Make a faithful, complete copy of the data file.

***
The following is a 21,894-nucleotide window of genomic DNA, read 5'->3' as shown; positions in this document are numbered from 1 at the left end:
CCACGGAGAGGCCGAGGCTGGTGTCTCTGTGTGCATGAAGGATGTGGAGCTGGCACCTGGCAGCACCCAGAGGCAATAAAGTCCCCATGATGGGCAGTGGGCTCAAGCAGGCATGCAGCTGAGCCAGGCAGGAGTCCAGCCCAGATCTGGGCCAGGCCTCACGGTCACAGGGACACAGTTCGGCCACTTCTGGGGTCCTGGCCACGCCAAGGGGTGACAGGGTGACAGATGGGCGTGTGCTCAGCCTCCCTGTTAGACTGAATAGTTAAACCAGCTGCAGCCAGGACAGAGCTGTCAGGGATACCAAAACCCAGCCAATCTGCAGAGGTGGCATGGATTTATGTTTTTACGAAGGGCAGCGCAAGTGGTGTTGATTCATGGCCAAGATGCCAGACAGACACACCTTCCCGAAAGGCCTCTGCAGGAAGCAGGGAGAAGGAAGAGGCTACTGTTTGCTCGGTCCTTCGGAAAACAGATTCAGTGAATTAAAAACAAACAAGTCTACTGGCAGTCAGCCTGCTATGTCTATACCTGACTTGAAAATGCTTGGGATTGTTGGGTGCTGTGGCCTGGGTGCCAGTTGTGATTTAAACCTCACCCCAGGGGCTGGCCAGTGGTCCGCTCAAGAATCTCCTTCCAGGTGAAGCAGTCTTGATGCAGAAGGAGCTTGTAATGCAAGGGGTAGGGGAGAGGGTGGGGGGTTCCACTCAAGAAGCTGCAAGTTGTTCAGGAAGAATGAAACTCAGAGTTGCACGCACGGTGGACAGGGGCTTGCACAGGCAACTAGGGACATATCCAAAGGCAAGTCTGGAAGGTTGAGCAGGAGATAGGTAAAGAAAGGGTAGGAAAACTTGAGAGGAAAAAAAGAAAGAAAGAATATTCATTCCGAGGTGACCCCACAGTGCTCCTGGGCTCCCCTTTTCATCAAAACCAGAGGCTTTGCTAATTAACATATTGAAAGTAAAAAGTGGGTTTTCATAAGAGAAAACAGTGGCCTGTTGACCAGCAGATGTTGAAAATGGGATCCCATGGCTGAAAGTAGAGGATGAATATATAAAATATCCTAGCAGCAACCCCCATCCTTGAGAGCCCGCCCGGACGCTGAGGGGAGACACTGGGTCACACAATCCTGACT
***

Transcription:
The following is a 21,894-nucleotide window of genomic DNA, read 5'->3' as shown; positions in this document are numbered from 1 at the left end:
CCACGGAGAGGCCGAGGCTGGTGTCTCTGTGTGCATGAAGGATGTGGAGCTGGCACCTGGCAGCACCCAGAGGCAATAAAGTCCCCATGATGGGCAGTGGGCTCAAGCAGGCATGCAGCTGAGCCAGGCAGGAGTCCAGCCCAGATCTGGGCCAGGCCTCACGGTCACAGGGACACAGTTCGGCCACTTCTGGGGTCCTGGCCACGCCAAGGGGTGACAGGGTGACAGATGGGCGTGTGCTCAGCCTCCCTGTTAGACTGAATAGTTAAACCAGCTGCAGCCAGGACAGAGCTGTCAGGGATACCAAAACCCAGCCAATCTGCAGAGGTGGCATGGATTTATGTTTTTACGAAGGGCAGCGCAAGTGGTGTTGATTCATGGCCAAGATGCCAGACAGACACACCTTCCCGAAAGGCCTCTGCAGGAAGCAGGGAGAAGGAAGAGGCTACTGTTTGCTCGGTCCTTCGGAAAACAGATTCAGTGAATTAAAAACAAACAAGTCTACTGGCAGTCAGCCTGCTATGTCTATACCTGACTTGAAAATGCTTGGGATTGTTGGGTGCTGTGGCCTGGGTGCCAGTTGTGATTTAAACCTCACCCCAGGGGCTGGCCAGTGGTCCGCTCAAGAATCTCCTTCCAGGTGAAGCAGTCTTGATGCAGAAGGAGCTTGTAATGCAAGGGGTAGGGGAGAGGGTGGGGGGTTCCACTCAAGAAGCTGCAAGTTGTTCAGGAAGAATGAAACTCAGAGTTGCACGCACGGTGGACAGGGGCTTGCACAGGCAACTAGGGACATATCCAAAGGCAAGTCTGGAAGGTTGAGCAGGAGATAGGTAAAGAAAGGGTAGGAAAACTTGAGAGGAAAAAAAGAAAGAAAGAATATTCATTCCGAGGTGACCCCACAGTGCTCCTGGGCTCCCCTTTTCATCAAAACCAGAGGCTTTGCTAATTAACATATTGAAAGTAAAAAGTGGGTTTTCATAAGAGAAAACAGTGGCCTGTTGACCAGCAGATGTTGAAAATGGGATCCCATGGCTGAAAGTAGAGGATGAATATATAAAATATCCTAGCAGCAACCCCCATCCTTGAGAGCCCGCCCGGACGCTGAGGGGAGACACTGGGTCACACAATCCTGACT